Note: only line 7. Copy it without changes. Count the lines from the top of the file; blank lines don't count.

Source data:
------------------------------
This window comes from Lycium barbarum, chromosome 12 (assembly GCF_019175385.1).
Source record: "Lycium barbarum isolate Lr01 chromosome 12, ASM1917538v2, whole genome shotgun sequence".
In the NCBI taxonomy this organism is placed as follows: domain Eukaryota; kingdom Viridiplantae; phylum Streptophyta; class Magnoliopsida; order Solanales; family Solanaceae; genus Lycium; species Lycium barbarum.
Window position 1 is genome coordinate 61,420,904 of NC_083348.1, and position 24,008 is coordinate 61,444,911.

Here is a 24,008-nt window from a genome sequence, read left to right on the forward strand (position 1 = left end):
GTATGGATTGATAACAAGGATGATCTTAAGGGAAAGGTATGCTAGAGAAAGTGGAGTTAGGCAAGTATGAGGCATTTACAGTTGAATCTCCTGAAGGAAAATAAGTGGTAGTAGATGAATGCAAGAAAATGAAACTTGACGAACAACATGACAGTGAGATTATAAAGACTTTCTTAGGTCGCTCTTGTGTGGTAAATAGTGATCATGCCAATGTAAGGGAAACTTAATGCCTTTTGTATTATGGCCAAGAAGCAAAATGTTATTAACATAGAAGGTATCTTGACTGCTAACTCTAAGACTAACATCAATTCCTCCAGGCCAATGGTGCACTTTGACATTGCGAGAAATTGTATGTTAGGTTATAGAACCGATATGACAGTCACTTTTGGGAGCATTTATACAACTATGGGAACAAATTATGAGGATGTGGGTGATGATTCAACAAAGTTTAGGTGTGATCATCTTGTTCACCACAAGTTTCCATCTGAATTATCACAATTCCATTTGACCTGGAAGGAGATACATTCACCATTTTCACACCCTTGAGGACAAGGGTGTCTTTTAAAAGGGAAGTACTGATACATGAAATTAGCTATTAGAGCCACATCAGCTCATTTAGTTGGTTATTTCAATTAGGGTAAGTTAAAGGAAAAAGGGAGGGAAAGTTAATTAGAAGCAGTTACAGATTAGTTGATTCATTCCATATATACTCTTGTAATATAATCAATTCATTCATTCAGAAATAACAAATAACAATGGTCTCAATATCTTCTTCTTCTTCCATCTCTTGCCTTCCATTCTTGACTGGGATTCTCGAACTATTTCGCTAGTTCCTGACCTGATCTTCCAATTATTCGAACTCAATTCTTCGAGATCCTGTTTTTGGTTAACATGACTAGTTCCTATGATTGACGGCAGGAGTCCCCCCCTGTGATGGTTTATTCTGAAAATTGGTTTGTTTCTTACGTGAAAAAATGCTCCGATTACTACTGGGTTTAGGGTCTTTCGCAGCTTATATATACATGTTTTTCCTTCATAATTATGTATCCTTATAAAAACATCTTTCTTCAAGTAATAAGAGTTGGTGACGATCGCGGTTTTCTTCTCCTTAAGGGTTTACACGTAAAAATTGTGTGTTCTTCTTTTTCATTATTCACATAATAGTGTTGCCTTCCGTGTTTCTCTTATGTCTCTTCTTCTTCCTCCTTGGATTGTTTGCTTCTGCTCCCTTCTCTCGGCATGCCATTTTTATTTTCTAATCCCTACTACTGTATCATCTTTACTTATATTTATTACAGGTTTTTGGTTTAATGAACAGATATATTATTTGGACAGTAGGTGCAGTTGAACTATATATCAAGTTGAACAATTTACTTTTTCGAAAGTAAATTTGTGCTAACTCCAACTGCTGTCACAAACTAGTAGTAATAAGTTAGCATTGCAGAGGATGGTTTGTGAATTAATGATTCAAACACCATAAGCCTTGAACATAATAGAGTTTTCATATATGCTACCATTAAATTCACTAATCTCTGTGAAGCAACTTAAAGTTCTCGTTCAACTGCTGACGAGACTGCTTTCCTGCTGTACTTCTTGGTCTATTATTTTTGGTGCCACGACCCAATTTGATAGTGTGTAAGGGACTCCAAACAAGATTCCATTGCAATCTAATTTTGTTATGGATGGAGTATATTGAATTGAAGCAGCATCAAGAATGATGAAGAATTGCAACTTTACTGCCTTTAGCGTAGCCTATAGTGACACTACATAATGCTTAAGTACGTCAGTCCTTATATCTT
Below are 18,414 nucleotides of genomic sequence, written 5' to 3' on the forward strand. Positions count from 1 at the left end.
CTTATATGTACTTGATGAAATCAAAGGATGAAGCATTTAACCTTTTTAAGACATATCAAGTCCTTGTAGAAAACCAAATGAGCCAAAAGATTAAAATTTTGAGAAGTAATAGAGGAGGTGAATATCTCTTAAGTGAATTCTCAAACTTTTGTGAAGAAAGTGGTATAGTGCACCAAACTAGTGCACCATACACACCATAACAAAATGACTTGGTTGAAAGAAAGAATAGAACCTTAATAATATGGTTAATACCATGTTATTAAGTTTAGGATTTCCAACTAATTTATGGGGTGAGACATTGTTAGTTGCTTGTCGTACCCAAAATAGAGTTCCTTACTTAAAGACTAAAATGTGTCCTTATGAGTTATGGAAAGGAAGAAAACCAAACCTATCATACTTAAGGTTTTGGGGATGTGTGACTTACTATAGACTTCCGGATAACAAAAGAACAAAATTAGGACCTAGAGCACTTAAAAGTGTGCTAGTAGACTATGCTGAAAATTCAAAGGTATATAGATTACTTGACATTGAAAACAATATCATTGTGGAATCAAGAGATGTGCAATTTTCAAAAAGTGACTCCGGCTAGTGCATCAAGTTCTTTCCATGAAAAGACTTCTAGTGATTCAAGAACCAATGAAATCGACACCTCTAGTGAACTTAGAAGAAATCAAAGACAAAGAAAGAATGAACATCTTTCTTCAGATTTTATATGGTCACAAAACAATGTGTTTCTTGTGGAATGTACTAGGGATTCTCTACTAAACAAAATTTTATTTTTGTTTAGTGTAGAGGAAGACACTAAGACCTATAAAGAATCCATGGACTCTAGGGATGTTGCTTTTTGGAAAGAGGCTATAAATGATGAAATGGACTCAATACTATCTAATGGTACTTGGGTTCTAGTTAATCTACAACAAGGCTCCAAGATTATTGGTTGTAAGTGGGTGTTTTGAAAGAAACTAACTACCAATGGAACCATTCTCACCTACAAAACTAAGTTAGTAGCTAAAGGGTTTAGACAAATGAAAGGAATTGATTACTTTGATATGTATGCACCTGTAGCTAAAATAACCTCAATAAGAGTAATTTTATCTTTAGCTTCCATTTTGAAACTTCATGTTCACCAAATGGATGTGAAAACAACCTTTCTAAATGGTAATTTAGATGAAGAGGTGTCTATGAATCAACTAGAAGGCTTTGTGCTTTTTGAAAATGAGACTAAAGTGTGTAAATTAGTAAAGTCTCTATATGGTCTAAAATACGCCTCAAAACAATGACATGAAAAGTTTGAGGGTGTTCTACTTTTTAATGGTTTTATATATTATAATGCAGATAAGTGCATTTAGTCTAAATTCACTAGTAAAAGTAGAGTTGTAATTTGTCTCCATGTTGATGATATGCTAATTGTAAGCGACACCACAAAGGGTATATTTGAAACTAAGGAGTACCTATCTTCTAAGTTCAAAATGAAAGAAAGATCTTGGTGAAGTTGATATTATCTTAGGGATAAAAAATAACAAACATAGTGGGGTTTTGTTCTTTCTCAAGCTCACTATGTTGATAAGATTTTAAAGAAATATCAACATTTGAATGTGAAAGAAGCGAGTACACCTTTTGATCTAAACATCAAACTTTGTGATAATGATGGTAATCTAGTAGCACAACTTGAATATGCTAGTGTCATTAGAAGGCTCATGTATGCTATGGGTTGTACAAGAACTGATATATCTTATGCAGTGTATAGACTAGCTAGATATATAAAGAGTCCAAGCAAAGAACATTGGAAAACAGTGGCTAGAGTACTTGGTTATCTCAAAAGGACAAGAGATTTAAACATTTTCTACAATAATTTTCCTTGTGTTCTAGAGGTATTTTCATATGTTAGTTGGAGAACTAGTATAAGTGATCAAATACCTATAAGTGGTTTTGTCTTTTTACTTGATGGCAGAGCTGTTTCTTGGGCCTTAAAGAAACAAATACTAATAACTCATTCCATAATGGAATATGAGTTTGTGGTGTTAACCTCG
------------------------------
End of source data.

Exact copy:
Below are 18,414 nucleotides of genomic sequence, written 5' to 3' on the forward strand. Positions count from 1 at the left end.